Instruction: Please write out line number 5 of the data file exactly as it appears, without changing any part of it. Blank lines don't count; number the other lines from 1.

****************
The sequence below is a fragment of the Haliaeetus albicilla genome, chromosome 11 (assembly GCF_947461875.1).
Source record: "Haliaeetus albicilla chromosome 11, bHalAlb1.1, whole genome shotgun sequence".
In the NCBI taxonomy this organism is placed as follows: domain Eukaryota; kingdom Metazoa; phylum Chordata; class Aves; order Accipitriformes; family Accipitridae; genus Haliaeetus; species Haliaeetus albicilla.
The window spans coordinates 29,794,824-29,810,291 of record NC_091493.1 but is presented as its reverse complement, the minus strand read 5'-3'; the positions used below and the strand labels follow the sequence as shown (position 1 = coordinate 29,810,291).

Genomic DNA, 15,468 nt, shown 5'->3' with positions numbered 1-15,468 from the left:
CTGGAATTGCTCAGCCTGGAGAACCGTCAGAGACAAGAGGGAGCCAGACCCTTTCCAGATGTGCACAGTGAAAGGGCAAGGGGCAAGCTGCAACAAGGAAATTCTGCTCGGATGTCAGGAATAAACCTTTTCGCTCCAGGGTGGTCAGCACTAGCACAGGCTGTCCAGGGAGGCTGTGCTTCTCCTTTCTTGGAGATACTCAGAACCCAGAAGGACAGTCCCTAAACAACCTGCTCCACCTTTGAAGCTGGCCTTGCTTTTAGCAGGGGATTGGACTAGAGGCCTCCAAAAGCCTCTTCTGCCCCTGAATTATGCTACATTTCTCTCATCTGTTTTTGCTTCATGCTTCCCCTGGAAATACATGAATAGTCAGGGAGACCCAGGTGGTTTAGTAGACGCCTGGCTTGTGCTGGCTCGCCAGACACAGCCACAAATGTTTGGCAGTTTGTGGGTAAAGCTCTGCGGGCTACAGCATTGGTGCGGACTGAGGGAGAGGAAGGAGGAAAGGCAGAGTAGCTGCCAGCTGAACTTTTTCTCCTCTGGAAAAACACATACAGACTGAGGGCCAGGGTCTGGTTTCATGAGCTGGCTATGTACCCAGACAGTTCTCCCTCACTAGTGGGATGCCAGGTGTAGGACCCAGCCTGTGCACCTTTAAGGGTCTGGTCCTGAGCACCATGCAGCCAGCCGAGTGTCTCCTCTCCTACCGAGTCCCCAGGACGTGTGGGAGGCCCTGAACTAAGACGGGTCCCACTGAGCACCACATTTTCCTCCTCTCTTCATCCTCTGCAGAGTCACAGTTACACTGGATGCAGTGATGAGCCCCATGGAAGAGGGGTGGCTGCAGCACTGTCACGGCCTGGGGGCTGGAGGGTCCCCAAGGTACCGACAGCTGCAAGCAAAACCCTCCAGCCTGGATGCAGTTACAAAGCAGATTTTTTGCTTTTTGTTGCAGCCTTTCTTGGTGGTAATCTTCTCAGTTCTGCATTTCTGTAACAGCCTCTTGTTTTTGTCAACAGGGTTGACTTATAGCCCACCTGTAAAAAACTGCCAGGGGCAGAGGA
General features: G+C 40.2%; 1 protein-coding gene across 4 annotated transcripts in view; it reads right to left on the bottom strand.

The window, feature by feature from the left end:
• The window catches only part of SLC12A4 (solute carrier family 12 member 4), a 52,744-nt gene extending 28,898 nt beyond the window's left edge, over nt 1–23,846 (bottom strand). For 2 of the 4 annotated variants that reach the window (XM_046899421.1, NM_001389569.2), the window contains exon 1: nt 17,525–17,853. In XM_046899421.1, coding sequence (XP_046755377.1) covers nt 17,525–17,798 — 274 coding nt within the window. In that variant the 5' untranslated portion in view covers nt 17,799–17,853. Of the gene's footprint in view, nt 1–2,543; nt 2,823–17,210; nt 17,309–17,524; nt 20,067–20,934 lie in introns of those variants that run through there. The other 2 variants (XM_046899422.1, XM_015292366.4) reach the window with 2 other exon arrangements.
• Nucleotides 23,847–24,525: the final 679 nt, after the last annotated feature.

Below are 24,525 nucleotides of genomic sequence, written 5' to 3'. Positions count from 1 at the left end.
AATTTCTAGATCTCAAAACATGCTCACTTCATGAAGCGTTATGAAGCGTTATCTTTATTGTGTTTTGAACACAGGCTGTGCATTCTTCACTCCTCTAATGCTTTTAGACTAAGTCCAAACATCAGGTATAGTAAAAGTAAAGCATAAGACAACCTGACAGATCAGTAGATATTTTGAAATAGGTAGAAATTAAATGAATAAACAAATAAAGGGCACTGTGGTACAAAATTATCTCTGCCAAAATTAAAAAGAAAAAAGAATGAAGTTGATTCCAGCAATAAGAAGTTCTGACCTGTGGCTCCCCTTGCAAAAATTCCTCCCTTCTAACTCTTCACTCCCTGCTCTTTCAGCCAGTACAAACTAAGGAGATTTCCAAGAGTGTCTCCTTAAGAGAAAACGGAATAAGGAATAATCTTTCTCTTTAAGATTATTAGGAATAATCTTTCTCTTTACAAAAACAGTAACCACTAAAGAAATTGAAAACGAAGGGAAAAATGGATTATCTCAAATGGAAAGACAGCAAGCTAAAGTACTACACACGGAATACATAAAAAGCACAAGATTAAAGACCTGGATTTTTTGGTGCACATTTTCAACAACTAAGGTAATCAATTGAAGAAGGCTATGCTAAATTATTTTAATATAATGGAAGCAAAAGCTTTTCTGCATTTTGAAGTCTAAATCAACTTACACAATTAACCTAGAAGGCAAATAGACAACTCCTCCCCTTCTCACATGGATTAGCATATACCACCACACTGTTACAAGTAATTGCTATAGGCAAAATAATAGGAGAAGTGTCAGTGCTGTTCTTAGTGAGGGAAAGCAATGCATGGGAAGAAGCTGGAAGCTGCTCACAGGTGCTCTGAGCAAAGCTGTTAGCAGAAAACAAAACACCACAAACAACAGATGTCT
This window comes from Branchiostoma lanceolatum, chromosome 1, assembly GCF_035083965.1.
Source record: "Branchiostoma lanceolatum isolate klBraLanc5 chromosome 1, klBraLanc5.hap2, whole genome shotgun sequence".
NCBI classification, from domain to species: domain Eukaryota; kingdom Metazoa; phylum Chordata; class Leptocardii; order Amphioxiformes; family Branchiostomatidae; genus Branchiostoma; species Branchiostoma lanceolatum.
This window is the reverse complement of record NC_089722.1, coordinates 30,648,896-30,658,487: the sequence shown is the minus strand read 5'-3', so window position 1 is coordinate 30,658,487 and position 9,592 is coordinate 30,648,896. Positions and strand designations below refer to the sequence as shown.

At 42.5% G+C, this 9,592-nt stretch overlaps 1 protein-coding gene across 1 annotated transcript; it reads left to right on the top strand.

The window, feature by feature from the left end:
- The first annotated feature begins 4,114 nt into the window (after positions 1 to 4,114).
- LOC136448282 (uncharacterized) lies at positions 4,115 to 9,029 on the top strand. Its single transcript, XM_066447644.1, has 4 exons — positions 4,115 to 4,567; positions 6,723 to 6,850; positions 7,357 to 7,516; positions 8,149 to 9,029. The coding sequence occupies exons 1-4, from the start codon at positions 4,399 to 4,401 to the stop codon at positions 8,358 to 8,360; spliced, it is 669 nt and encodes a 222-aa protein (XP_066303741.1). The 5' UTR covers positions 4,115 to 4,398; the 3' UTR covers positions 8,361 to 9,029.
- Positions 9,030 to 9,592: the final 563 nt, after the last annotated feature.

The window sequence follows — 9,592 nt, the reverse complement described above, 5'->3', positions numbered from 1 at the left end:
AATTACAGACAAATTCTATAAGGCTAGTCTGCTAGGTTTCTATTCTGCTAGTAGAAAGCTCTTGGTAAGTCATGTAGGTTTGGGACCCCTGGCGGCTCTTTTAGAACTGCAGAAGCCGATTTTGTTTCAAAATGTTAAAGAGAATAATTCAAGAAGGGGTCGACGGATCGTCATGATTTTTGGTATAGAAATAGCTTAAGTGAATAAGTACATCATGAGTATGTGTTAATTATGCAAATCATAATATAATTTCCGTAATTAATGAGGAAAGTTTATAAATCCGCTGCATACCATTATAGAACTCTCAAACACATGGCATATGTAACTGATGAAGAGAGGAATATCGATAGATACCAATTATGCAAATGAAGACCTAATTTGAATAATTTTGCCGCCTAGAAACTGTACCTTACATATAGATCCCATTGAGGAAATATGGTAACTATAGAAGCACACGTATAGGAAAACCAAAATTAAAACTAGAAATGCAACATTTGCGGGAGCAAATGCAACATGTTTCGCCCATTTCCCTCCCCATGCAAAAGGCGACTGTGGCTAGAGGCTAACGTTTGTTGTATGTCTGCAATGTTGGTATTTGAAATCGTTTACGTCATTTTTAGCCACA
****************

Genomic DNA, 15,468 nt, shown 5'->3' with positions numbered 1-15,468 from the left: